PRETORIA – Isuzu Motors South Africa (IMSAf) chief executive and managing director Michael Sacke expects the group’s Japanese parent company to make a decision this year about the manufacture in South Africa of the replacement model to its current D-Max bakkie. Sacke said they had been producing the D-Max, previously named the KB, since 2012 and it was starting to get to the end of its life cycle.
He said the successor to the current model would first be launched in Thailand, probably by the end of this year, and it would then be launched in other markets. Sacke said IMSAf was still negotiating with Isuzu Motors Japan and awaiting its approval to manufacture the new model in South Africa.
“Africa is the future for these types of vehicles (bakkies) and we need a replacement, because our competitors are replacing their models. Ford has just launched the new Ranger, Toyota is expected to replace the Hilux in 2021 or 2022 and Nissan will eventually change the Hardbody.
“We have to stay competitive, and to stay competitive we need to change our model. A decision would have to be made on South Africa (producing the new model) this year,” he said.
Sacke previously agreed it would seem illogical if the replacement bakkie was not produced in South Africa after Isuzu acquired General Motors South Africa's (GMSA’s) plant, but stressed that producing the new bakkie would have to make business sense and it would also have to be competitive.
Isuzu’s KB bakkie was produced locally by GMSA until its disinvestment from South Africa in 2017. This resulted in Isuzu acquiring GMSA’s manufacturing plant in Port Elizabeth and establishing a new company in South Africa.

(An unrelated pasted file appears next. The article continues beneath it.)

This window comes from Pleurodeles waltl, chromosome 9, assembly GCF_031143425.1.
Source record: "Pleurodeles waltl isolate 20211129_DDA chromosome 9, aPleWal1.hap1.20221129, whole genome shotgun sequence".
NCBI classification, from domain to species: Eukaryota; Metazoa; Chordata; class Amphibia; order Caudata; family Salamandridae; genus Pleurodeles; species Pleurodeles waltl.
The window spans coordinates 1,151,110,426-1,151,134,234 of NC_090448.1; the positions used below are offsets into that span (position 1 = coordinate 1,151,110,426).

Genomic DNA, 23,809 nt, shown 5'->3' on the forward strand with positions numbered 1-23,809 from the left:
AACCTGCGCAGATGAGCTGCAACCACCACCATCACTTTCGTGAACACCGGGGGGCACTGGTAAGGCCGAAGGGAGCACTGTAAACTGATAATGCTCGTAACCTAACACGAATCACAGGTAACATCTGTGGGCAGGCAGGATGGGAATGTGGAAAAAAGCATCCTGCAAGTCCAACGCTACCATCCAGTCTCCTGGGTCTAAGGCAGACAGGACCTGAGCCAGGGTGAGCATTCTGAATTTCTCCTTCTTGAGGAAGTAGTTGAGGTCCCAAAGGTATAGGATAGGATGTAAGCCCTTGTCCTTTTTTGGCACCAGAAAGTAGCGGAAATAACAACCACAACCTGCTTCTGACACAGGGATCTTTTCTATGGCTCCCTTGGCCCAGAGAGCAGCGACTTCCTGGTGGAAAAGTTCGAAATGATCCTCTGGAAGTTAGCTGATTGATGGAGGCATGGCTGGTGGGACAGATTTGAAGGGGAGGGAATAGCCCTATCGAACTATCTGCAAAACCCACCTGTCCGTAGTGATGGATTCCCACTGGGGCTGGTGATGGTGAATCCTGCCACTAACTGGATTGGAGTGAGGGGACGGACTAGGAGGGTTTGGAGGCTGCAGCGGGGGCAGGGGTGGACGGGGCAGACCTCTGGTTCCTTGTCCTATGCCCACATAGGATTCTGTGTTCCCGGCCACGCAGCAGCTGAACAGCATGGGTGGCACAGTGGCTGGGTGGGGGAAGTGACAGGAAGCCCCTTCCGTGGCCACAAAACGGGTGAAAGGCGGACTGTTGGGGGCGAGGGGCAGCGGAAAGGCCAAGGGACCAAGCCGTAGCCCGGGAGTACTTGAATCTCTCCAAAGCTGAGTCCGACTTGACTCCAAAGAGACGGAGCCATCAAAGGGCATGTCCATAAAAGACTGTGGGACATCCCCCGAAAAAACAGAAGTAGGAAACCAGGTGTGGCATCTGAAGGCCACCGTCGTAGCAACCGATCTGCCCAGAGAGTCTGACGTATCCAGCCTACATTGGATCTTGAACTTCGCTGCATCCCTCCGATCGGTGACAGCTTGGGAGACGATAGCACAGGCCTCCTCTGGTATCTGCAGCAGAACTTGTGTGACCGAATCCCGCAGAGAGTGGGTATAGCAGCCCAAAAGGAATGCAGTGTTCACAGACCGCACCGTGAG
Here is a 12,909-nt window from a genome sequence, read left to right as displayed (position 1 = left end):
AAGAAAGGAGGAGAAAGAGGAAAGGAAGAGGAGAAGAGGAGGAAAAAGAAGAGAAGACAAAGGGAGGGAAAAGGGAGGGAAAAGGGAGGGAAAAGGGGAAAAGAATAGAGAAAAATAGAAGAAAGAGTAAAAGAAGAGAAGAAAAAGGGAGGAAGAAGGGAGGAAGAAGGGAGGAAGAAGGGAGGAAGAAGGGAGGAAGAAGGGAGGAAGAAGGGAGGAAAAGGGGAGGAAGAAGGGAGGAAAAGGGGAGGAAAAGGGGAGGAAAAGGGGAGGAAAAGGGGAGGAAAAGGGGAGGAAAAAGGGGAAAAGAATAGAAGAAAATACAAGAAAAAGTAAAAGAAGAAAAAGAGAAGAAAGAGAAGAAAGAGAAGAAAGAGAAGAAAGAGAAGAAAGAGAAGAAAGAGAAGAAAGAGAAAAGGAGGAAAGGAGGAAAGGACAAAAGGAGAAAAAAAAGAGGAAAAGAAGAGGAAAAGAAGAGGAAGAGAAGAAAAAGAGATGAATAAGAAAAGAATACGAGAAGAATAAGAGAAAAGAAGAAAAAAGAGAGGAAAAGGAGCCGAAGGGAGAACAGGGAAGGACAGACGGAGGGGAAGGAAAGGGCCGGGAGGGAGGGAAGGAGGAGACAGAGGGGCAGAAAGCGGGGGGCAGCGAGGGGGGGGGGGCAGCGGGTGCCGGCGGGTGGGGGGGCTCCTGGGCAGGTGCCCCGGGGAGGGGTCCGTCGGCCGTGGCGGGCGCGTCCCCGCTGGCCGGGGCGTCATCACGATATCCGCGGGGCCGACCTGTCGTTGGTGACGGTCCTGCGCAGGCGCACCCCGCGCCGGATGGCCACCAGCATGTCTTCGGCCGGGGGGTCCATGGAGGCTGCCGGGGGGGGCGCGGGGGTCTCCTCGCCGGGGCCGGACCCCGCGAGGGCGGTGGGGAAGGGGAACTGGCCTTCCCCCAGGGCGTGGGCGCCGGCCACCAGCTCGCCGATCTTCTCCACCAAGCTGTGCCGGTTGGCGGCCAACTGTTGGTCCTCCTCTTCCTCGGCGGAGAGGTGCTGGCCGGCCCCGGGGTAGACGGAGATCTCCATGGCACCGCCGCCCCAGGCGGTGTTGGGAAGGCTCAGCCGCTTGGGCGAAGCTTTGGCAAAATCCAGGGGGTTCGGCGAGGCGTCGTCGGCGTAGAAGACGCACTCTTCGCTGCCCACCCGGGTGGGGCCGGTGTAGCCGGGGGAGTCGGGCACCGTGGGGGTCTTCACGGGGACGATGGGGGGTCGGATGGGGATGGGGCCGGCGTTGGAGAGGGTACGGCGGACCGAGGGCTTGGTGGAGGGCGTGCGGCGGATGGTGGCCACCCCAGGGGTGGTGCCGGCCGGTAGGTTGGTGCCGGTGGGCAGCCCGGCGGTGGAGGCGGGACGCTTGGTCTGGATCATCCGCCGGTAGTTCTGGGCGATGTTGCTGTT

Sacke said Isuzu Motors in Japan liked the extension by the government of the Automotive Production and Development Programme (APDP) because it was more beneficial for lower-volume original equipment manufacturers.
Trade and Industry Minister Rob Davies in November announced the extension of the APDP and the incorporation of many of its key elements into the South African Automotive Master Plan, which will replace the APDP from next year and run until 2035.
Sacke said Isuzu Motors in Japan had not raised any issues about the political and economic environment in South Africa but obviously read about what was happening in the country.
He said Isuzu Motors in Japan were happy with the quality of vehicles produced at IMSAf’s Struandale manufacturing plant and the capabilities it had in South Africa.
IMSAf last week officially opened its consolidated truck and bakkie plant in Struandale, which it believed had given it a more efficient manufacturing footprint in South Africa.
The consolidation involved the relocation of its truck plant from Kempston Road in Port Elizabeth at a cost of R27 million.